The only surprise in the decision by the European Central Bank (ECB) to ease monetary conditions further today was they did everything they could (at least at this point in time). That included interest rate cuts, a €400 billion injection of liquidity via a targeted long-term refinancing operation (TLTRO) and ending the sterilisation of the central bank’s earlier purchase of government debt.
The interest rate reductions have taken the
ECB into uncharted territory. Along with
a cut to the in the refinance rate to 0.15% the Governing Council also lowered
the deposit rate to -0.1%. A negative
deposit rate means banks will now pay the ECB to hold deposits at the central
bank rather than receive interest. ECB
President Mario Draghi intimated this is probably it for
interest rate reduction by stating “For all practical purposes, we have reached
the lower bound”.
As you know we have been less than optimistic about the ability of lower
interest rates to make much difference in the Euro zone. That makes the other measures more
interesting. Of those the TLTRO seems to
have the best chance of making a difference.
We know from earlier comments that Draghi found the Bank of England’s
Funding for Lending program somewhat
compelling, so it is no big surprise to see a similar program from the ECB to
encourage banks to increase lending to the private sector. There is a difference between the two however:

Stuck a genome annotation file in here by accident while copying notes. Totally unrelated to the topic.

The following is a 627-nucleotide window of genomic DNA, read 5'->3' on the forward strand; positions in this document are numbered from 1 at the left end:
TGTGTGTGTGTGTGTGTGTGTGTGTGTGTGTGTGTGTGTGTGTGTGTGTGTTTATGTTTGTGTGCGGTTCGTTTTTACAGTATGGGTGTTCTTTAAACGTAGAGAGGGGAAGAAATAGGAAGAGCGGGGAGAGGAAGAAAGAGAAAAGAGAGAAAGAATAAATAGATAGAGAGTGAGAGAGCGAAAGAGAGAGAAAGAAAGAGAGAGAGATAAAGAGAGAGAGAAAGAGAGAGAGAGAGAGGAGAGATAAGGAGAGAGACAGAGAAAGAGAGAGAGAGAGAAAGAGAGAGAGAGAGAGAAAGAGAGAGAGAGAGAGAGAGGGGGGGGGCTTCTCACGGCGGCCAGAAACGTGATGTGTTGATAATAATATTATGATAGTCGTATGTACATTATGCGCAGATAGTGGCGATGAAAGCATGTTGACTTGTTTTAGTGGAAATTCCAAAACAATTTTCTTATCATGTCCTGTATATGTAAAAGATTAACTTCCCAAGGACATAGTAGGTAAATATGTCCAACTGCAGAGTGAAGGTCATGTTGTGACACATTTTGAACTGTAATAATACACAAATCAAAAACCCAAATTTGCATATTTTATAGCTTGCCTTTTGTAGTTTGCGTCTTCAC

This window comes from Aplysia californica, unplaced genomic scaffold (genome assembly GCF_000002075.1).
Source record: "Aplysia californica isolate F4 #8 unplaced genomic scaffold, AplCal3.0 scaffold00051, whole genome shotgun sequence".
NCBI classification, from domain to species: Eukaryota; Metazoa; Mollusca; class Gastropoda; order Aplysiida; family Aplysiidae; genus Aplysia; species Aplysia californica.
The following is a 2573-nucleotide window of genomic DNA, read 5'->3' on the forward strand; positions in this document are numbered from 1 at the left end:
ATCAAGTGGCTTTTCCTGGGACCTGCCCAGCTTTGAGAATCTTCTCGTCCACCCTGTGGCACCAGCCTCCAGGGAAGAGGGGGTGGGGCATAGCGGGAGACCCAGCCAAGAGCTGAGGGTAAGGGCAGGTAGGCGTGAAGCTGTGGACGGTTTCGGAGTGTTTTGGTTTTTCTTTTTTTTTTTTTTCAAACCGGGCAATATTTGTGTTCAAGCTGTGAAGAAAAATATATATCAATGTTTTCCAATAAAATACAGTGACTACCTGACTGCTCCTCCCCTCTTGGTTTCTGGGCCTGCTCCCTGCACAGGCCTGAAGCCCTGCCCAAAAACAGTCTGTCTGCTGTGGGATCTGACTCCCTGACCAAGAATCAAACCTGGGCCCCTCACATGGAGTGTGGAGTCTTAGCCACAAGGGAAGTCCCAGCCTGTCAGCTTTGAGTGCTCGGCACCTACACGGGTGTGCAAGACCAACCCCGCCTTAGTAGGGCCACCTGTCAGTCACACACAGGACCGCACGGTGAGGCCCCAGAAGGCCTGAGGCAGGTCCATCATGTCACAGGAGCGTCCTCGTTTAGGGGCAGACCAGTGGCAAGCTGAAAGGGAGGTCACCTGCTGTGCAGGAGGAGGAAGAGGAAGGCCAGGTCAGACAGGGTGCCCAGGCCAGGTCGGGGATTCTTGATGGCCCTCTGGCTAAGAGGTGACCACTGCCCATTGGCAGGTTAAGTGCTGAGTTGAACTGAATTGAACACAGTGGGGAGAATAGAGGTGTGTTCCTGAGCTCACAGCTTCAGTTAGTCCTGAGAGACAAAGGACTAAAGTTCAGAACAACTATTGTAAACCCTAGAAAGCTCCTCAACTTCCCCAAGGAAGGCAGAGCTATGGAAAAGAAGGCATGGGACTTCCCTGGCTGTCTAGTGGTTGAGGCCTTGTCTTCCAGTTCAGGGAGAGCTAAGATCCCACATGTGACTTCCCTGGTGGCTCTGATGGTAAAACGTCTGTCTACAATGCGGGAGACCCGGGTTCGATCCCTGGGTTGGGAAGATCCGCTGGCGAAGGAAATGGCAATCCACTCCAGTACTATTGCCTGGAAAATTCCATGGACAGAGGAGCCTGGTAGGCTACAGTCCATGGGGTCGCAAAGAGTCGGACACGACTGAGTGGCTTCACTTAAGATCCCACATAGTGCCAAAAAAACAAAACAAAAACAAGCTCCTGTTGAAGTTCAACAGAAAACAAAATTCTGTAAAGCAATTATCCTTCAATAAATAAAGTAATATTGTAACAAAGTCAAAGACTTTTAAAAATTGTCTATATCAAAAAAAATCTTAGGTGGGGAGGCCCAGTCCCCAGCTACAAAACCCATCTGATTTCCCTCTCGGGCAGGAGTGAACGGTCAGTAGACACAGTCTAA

the ECB program excludes household mortgages.
Of course higher credit growth requires both a lender and a borrower. While credit availability will now be
improved, there needs to be sufficient willingness from the private sector to
borrow and invest. That remains to be
seen and will ultimately determine the success or otherwise of the
It is also not altogether clear whether banks will be able to invest in sovereign
debt although Draghi stated in his Q&A session that the ECB was “determined
that the TLTRO money is not spent on sovereigns”.
ECB has also decided to end the sterilisation of their earlier purchases of
government debt under the Securities Markets Program which began in 2010. The decision to end sterilisation makes it a
"delayed” quantitative easing program.
important than the small size of the program is the fact that all of today's
measures were endorsed unanimously by the Governing Council, which includes the
Bundesbank. That seems to open the door
a little wider to full scale quantitative easing should it be required further
down the track. It always seemed to me
the support (or lack thereof) from the Bundesbank would be a major hurdle for
the Governing Council has undertaken to progress the work required in
preparation for outright purchases of asset backed securities. This is a clear signal to the market the ECB
is prepped to do more should it be required.
will any of this make a difference? The
fundamental problem in the euro zone is economic growth is insufficiently
robust to make any serious dent in the significant degree of spare capacity
that exists across the euro area.
Today's measures are a step in the right direction in avoiding outright
deflation, but seem unlikely to change the outlook from one of subpar growth
and below target inflation into the foreseeable future. A more comprehensive quantitative esaing program remains more than likely. But there is, after all, only so much monetary
policy can do.